Following previous successful ventures to the Great War battlefields of the Western Front and Gallipoli the time arrived to study the German soldier’s experiences on the Western Front for the National World War I Museum and Memorial's 2015 Battlefield Tour. This fresh and original concept for a tour focused on the story of the Imperial German Army and their actions on the Vosges, Verdun, Cambrai and the Hindenburg Line. The tour used official German accounts, British and French evaluations of the German Army, and was punctuated by a wealth of personal accounts and anecdotes from the time.
Join us each day as Museum Curator of Education Lora Vogt provides a glimpse of experiencing the Museum's latest tour of the German Western Front.
The business of everyday life encourages us to separate history from its geographic places. We do it daily in our own cities, busily passing buildings - or if you're me walking into a national memorial- thinking about the to-do lists and projects ahead.
Thousands of miles vanished beneath a 747's wings to bring me into Paris - a city that is known for its lights and love, but gave its name to the peace treaty of the World War. Beyond the Louvre, the Touilleries, even Versailles... there are millions of World War I stories that were lived and many that we are lucky enough to have archived at the National WWI Museum and Memorial.
With an iPad full of photos from our Edward Jones Research Center, an afternoon and a little help from Google, I found myself standing still on the corner of a wide avenue humming with traffic and tourists, staring intently at a bustling and beautiful neoclassical hotel... that nearly one-hundred years ago was fluttering with American flags as the U.S. Red Cross Headquarters. I've worked with an international team that researched stories of American volunteerism for the past three years in preparation for our upcoming 2016 exhibition. But standing there, that was something else entirely - that moment when history and place collide in the conscious - it causes a deep breath and a pause to consider the very footsteps of the lives that went before me. And this is just the beginning.
For the next eight days, I have the amazing opportunity to join others in putting down the reading and exploring the very real and vibrant places of these events that forever shaped our current day. Enjoy the journey with us!
"No plan survived contact with the enemy after the first minute. And some plans don't survive that long."
From across the United States, travelers met at 9:30 a.m. this morning in a hotel near Charles DeGaulle airport. Not most importantly, and it may be the jet lag talking, but every cup of coffee I've had in France has been sublime with the one sipped while we came together particularly delicious. When all bags and beings arrived, we kicked off with introductions and context from Jack Sheldon.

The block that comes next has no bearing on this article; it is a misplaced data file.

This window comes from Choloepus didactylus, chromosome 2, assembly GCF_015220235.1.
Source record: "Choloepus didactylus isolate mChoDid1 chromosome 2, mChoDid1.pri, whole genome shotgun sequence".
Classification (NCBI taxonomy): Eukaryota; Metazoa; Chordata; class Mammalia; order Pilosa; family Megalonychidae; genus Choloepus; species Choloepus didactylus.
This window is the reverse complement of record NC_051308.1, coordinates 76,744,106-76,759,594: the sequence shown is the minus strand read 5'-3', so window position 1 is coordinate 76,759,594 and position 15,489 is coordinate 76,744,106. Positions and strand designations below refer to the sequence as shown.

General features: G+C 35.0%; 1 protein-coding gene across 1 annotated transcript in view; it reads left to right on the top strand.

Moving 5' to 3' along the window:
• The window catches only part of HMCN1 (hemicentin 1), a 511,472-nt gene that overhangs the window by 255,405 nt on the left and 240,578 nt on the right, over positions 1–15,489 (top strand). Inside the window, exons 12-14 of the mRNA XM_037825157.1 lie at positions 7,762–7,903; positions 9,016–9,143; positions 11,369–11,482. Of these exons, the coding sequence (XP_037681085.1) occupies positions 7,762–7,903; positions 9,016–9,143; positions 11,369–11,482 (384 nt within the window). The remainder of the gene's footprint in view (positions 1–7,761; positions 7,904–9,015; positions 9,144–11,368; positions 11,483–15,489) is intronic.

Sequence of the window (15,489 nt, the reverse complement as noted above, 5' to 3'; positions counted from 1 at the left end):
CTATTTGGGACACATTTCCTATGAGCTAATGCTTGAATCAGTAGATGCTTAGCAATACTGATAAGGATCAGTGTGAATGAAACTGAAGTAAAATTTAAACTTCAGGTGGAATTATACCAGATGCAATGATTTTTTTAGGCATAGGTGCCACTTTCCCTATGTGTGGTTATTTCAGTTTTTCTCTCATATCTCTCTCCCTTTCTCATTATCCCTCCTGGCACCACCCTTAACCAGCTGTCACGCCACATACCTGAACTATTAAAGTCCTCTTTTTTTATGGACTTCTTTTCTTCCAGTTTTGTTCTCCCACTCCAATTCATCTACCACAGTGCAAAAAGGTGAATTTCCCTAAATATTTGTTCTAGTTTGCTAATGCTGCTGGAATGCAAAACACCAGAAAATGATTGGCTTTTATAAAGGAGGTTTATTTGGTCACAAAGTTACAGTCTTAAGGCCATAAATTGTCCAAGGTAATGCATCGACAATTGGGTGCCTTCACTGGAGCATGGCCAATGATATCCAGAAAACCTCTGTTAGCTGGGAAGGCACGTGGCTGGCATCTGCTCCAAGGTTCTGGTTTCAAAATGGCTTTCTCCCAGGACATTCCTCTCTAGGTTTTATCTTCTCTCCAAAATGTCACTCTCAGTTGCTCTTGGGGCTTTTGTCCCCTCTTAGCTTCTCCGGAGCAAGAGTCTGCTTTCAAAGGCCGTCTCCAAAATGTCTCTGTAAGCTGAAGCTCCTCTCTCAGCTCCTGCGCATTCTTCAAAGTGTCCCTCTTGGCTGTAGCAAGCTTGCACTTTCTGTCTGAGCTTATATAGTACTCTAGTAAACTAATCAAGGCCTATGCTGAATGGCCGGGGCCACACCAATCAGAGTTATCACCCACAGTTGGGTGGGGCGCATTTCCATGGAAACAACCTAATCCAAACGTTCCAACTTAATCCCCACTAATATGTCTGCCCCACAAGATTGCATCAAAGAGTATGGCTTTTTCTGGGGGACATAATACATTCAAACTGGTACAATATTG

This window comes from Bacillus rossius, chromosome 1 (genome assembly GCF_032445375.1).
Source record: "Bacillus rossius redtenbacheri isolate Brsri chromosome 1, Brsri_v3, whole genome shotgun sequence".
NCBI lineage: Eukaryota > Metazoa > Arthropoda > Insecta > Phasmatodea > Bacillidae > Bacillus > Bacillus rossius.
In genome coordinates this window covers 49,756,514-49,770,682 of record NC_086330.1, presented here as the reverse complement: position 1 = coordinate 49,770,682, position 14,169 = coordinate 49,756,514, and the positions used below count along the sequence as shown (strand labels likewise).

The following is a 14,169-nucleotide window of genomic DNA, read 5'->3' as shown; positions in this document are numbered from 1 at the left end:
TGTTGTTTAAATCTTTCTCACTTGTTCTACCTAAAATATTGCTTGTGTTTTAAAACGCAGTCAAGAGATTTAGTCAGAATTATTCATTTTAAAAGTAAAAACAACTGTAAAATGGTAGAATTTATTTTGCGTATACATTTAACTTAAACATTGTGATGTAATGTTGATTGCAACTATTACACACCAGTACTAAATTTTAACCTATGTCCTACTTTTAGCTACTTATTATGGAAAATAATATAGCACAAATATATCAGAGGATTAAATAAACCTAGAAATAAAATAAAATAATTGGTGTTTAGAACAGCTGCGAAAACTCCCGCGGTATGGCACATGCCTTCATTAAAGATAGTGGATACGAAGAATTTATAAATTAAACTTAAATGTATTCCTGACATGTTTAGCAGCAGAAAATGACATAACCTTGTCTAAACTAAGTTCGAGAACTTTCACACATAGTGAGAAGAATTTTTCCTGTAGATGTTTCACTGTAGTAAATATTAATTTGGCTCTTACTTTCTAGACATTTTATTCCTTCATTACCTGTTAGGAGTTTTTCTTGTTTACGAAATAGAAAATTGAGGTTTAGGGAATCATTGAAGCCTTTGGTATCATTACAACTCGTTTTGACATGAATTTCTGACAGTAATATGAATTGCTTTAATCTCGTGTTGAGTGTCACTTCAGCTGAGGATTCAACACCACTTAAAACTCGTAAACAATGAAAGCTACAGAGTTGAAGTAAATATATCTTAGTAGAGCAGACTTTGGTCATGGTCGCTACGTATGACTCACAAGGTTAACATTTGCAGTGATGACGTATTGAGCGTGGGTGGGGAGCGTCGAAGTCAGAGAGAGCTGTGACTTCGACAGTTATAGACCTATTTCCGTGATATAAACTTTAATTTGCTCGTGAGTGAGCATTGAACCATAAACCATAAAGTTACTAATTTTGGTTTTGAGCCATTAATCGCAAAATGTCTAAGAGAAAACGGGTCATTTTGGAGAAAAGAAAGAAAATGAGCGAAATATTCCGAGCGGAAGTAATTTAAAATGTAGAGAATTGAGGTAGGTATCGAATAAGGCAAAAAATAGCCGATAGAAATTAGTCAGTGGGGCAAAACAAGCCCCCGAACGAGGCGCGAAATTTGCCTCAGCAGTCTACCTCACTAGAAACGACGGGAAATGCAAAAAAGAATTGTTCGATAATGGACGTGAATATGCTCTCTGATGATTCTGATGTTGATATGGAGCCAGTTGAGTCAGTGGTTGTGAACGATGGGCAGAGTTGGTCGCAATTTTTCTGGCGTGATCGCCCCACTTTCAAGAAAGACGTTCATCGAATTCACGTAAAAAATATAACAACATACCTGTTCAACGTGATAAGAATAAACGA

In the 20th century, Germany many times has been painted as villains, but that is shortsighted. The defeat of Napoleon at Waterloo was won by the King's own German Legion, which marched to Wellington's aid. Every military has good men as well as honorable, lazy, generous, cruel, thoughtful, and, in particular in the German armies of the First World War, deeply religious men (both Christian and Jewish in percentages that mirrored the population). During the next week, we focus on the story of the Imperial German Army and follow the movements through the Vosges Mountains, Cambrai, Verdun and more.
All people and luggage accounted for, Mike Scheil shared sage military adage fit for both war and travel, "No plan survived contact with the enemy after the first minute. And some plans don't survive that long." In promptly fifteen minutes, we setoff across France toward the Alsace region, passing by Gothic and Romanesque cathedrals, then on through the Champagne region and ending the evening at the lovely, family owned Hotel Roess for the night. It was a day of fabulous views ending on a mountaintop with Alsatian wines and new friends.
For many, the vision of a World War I battlefield is flatlands similar to the Somme. This, however, is the breathtakingly beautiful Alsace region with towns tucked among the Vosges Mountains that flank rich, flat fields of an abundant wine region.
Around Christmas of 1914, Germans took Le Linge, a strategic area with historic pride for the French. We walked the top of the ridge, known as Lingekopf for the Germans; kopf meaning hilltop. In 1915, the French fighters fiercely climbed and claimed a portion of this mountain with trench knives and a death-defying passion to protect this terrain that had been fought over for thousands of years. In the end, nine meters (about 30 feet) separated the German trench, which by 1918 was unimaginably well-fortified, and the French front line. Nine meters.
A bit further down the hill, we visited Barrenkopf, where more than 16,000 died and, at the time, was a toothpick forest. Mother Nature has embarked on her own defiant and calming commemoration in this place – nearly every shell crater has a coniferous tree or opulent combination of moss, ferns and wildflowers that I can't begin to name.
Clearly, this region was forever changed by the battles of WWI. Across this idyllic landscape, dairy cows traverse the pockmark vestiges of shell craters and zig-zagged echos of former embankments along the hills. Pillboxes and monuments are framed by the fall foliage alongside roads that lead to immaculately kept cemeteries.
It is as though the whole of nature seems to echo this inscription in the German World War cemetery:
"Wanderers, stop for a moment… passerby, pause and think and tell them at home how we fell as men faithful to the homeland.”